A part of the engine cover 3D printed in an automotive factory on Zortrax M300 Plus
Another example which shows how 3D printing can be employed at an automotive plant comes from RM Motors, a Polish manufacturer of cars’ exhaust systems. By implementing an industrial 3D printer in their production hall, the company was able to customize other specialized machines with 3D printed models. The roll press, which is used for stamping thermal insulation on a daily basis by RM Motors engineers, has to be adjusted to produce specific shapes of the insulation with a die and a stamp. That’s why, instead of having those components CNC-milled, which is expensive and time-consuming, the engineers simply modeled and 3D printed them. Having two Zortrax Endureal industrial 3D printers in their workshop allows the team to obtain any shape that is required to fabricate their products. In this case, 3D printing in automotive translates into utility projects which can significantly facilitate the workflow of the whole production. 3D printers can effectively replace CNC machines in areas where geometries necessary for production must be delivered quickly and flexibly.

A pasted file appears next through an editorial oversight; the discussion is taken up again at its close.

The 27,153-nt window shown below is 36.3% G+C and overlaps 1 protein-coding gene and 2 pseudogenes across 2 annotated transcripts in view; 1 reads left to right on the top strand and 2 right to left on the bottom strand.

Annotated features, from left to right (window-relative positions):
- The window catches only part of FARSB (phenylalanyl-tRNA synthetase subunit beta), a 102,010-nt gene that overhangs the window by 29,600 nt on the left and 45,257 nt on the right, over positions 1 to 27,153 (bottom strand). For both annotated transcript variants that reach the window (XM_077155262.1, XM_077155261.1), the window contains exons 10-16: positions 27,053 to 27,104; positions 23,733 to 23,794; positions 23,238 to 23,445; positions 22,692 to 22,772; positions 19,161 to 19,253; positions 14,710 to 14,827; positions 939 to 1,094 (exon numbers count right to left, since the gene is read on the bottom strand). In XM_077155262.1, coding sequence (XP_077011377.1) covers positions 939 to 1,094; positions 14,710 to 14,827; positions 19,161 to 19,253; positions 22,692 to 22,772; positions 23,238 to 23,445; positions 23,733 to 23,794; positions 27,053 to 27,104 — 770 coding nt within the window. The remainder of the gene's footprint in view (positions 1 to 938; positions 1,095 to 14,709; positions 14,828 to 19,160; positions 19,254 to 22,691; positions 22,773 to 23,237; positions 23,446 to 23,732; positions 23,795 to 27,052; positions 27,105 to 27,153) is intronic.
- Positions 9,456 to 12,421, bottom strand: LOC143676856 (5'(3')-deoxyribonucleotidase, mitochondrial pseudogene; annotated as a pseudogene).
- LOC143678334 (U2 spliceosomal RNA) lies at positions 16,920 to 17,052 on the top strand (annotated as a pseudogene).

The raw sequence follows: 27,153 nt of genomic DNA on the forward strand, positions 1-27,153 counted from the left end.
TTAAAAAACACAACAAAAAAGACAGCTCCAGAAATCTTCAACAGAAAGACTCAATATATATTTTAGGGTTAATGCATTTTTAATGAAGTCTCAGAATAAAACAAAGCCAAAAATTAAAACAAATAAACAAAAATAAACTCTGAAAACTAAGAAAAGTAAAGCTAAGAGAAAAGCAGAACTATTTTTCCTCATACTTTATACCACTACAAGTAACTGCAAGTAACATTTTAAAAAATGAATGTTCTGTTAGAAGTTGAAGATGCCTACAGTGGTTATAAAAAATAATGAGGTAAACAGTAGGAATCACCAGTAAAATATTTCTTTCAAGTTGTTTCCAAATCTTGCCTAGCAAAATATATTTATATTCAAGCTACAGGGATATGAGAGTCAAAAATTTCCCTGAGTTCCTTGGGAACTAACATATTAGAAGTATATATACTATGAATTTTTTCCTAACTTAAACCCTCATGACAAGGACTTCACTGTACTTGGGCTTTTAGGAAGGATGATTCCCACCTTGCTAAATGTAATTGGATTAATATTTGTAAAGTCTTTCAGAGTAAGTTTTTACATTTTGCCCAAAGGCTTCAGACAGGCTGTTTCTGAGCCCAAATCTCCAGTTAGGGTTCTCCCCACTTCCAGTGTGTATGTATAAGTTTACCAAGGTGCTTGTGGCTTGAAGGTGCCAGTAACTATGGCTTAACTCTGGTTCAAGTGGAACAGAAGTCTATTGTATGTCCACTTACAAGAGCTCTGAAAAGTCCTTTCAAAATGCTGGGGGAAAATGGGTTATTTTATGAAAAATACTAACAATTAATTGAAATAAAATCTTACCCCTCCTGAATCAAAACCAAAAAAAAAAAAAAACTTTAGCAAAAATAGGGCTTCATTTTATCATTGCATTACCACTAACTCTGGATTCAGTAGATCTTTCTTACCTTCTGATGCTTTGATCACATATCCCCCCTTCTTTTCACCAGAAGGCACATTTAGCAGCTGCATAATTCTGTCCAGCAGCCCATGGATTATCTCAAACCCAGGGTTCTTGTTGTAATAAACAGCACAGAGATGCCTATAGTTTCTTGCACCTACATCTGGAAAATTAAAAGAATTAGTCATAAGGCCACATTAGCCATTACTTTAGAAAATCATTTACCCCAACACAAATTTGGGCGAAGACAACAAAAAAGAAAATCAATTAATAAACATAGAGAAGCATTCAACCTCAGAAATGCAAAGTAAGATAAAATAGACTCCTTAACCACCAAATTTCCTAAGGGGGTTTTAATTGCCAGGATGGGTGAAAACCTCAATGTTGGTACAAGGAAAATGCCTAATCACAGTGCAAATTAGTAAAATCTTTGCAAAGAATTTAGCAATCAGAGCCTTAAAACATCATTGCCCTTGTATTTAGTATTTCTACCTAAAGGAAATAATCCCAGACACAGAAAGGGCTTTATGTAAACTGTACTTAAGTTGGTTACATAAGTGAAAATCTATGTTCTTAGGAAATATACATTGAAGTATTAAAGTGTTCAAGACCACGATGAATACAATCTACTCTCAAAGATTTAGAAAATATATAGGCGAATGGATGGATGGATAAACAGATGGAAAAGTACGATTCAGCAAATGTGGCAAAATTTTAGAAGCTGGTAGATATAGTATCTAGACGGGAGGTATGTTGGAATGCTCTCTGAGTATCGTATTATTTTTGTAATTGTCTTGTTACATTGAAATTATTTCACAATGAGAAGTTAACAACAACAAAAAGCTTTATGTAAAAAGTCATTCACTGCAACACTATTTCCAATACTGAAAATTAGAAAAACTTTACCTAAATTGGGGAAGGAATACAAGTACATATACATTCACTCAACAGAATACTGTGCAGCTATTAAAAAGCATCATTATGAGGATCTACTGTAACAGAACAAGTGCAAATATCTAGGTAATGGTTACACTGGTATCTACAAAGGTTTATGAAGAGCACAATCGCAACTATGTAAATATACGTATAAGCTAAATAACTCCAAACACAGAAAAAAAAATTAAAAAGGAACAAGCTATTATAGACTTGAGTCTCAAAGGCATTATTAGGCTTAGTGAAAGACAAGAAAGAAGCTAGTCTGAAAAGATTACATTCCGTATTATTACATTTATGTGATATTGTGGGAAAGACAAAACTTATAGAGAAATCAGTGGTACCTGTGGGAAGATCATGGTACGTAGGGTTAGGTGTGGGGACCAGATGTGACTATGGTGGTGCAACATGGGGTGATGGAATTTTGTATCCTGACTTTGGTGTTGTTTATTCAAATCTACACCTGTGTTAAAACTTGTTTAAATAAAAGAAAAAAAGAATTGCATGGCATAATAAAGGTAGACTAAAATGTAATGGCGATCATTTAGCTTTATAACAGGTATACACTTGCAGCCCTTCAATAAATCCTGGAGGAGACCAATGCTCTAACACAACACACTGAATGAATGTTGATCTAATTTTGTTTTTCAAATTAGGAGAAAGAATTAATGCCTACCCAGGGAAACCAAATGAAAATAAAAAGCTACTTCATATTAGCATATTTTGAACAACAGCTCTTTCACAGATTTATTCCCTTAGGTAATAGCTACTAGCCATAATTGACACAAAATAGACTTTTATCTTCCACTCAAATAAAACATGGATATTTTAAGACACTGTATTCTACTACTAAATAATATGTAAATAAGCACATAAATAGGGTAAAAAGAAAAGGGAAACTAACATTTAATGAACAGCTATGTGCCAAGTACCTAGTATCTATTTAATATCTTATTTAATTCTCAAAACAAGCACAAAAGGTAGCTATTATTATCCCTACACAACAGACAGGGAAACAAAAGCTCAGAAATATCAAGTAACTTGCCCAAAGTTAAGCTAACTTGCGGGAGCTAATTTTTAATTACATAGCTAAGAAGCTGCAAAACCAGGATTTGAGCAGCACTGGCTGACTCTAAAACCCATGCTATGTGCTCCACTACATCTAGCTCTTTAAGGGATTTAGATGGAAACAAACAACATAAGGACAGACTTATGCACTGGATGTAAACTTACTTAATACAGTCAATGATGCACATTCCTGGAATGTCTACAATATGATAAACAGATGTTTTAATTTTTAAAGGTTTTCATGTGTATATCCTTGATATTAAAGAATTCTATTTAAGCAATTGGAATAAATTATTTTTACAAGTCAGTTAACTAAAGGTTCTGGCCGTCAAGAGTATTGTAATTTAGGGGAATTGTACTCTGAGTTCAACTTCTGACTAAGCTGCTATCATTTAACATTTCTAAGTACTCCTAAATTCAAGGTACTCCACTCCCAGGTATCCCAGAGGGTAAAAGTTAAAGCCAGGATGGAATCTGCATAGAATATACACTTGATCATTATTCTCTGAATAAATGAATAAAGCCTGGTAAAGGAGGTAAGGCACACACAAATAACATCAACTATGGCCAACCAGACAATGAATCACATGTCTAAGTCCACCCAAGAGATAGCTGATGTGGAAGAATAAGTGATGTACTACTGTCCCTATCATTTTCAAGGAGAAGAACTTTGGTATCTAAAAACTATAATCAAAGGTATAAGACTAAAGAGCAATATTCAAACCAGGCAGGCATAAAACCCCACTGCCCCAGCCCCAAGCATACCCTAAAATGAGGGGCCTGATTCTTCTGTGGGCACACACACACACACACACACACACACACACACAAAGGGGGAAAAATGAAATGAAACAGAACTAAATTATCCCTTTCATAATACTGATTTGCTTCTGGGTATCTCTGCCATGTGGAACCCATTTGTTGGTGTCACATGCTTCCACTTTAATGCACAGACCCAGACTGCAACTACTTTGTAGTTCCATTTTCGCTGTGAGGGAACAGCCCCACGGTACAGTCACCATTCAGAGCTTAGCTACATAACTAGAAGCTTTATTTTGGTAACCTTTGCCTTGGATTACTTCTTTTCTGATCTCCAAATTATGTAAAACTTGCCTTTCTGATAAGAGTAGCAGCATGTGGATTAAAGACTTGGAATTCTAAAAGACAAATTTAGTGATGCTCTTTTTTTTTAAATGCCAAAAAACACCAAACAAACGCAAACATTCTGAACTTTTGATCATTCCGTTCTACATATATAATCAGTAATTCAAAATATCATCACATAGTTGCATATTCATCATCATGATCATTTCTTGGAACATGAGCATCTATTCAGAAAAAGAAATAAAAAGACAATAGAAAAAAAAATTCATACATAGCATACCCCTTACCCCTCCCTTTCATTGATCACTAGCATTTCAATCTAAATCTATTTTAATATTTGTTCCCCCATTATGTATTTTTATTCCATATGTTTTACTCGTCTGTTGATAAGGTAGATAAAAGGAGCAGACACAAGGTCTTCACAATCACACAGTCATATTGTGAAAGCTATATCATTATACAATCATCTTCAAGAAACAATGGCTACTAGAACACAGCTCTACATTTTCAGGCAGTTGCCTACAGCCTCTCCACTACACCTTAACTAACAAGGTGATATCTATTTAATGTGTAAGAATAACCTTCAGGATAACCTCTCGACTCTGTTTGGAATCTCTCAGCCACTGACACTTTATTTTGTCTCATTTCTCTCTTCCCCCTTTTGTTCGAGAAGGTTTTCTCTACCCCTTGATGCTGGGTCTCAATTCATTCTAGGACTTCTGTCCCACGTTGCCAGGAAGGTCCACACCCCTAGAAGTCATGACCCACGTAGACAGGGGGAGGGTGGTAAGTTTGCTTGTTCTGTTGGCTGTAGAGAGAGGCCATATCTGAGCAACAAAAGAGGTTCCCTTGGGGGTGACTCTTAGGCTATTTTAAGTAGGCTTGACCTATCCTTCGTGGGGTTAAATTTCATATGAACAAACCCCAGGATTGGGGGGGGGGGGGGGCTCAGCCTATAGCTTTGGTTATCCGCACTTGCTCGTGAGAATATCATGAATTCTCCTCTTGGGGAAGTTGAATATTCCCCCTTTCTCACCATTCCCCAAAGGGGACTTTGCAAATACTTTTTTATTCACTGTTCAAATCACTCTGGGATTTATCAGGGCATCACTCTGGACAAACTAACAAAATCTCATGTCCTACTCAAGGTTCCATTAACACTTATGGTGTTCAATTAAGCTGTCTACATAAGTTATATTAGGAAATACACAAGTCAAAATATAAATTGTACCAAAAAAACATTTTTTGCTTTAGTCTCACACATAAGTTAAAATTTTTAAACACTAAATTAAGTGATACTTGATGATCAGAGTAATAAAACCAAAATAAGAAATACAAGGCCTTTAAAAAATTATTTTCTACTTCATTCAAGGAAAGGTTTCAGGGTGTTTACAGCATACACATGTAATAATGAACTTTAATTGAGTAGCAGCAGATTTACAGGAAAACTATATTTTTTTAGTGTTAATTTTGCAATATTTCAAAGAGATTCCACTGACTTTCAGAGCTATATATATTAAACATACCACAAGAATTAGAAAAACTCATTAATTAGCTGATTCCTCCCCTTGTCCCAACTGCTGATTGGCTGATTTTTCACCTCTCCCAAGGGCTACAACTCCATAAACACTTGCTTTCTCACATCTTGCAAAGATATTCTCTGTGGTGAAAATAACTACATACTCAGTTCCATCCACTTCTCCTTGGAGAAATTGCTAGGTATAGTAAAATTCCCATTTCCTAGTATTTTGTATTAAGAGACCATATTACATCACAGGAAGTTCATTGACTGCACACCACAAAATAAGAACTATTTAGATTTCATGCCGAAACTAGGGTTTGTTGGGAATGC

At an earlier stage of vehicle production, that is designing, 3D printing is equally useful. Vins Motors, an Italian company founded by former Ferrari engineers, has designed a performance motorbike, called Duecinquanta, with a revolutionary 2-stroke engine and innovative approach to aerodynamics of the vehicle. With such a clear vision to produce an ultra-light motorbike with a carbon fiber chassis, in which each part had to perform at least two functions, the prototyping stage required a meticulous approach. All parts of both the chassis and the engine were designed in CAD software and 3D printed on Zortrax M300 out of filaments like ABS and HIPS. Vincenzo Mattia, the person who stands behind the idea for the motorbike, admits that “a 3D printer in automotive offers a completely automated process which became a natural way of communicating design ideas.” Mattia’s company 3D printed enough parts to build an entire full-scale model of the motorbike, which they used as a pre-production display prototype at motorcycles’ fair.